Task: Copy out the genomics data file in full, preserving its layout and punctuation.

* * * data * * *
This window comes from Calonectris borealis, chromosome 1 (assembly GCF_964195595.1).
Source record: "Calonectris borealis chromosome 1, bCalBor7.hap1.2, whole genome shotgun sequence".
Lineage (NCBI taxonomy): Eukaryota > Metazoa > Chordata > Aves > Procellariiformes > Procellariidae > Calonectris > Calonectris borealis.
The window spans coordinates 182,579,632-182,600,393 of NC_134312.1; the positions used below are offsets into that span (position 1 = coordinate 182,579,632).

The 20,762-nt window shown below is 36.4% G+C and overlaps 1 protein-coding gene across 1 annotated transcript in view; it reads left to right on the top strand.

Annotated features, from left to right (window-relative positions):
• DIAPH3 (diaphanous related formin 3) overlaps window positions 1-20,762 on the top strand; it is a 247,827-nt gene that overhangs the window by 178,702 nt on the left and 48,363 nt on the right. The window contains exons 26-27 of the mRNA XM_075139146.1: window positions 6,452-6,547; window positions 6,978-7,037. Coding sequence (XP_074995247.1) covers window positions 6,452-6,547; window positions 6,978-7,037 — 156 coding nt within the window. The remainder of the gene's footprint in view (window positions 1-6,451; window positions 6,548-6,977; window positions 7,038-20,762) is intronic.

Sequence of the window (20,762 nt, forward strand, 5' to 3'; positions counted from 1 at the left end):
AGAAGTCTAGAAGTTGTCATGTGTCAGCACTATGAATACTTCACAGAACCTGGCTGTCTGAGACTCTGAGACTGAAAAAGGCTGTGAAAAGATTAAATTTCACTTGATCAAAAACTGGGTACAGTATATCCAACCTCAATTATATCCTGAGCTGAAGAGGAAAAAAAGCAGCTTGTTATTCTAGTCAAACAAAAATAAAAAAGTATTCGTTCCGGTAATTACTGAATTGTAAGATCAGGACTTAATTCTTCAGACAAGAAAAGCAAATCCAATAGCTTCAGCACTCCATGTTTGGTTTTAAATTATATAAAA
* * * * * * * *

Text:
This window comes from Calonectris borealis, chromosome 1 (assembly GCF_964195595.1).
Source record: "Calonectris borealis chromosome 1, bCalBor7.hap1.2, whole genome shotgun sequence".
Lineage (NCBI taxonomy): Eukaryota > Metazoa > Chordata > Aves > Procellariiformes > Procellariidae > Calonectris > Calonectris borealis.
The window spans coordinates 182,579,632-182,600,393 of NC_134312.1; the positions used below are offsets into that span (position 1 = coordinate 182,579,632).

The 20,762-nt window shown below is 36.4% G+C and overlaps 1 protein-coding gene across 1 annotated transcript in view; it reads left to right on the top strand.

Annotated features, from left to right (window-relative positions):
• DIAPH3 (diaphanous related formin 3) overlaps window positions 1-20,762 on the top strand; it is a 247,827-nt gene that overhangs the window by 178,702 nt on the left and 48,363 nt on the right. The window contains exons 26-27 of the mRNA XM_075139146.1: window positions 6,452-6,547; window positions 6,978-7,037. Coding sequence (XP_074995247.1) covers window positions 6,452-6,547; window positions 6,978-7,037 — 156 coding nt within the window. The remainder of the gene's footprint in view (window positions 1-6,451; window positions 6,548-6,977; window positions 7,038-20,762) is intronic.

Sequence of the window (20,762 nt, forward strand, 5' to 3'; positions counted from 1 at the left end):
AGAAGTCTAGAAGTTGTCATGTGTCAGCACTATGAATACTTCACAGAACCTGGCTGTCTGAGACTCTGAGACTGAAAAAGGCTGTGAAAAGATTAAATTTCACTTGATCAAAAACTGGGTACAGTATATCCAACCTCAATTATATCCTGAGCTGAAGAGGAAAAAAAGCAGCTTGTTATTCTAGTCAAACAAAAATAAAAAAGTATTCGTTCCGGTAATTACTGAATTGTAAGATCAGGACTTAATTCTTCAGACAAGAAAAGCAAATCCAATAGCTTCAGCACTCCATGTTTGGTTTTAAATTATATAAAA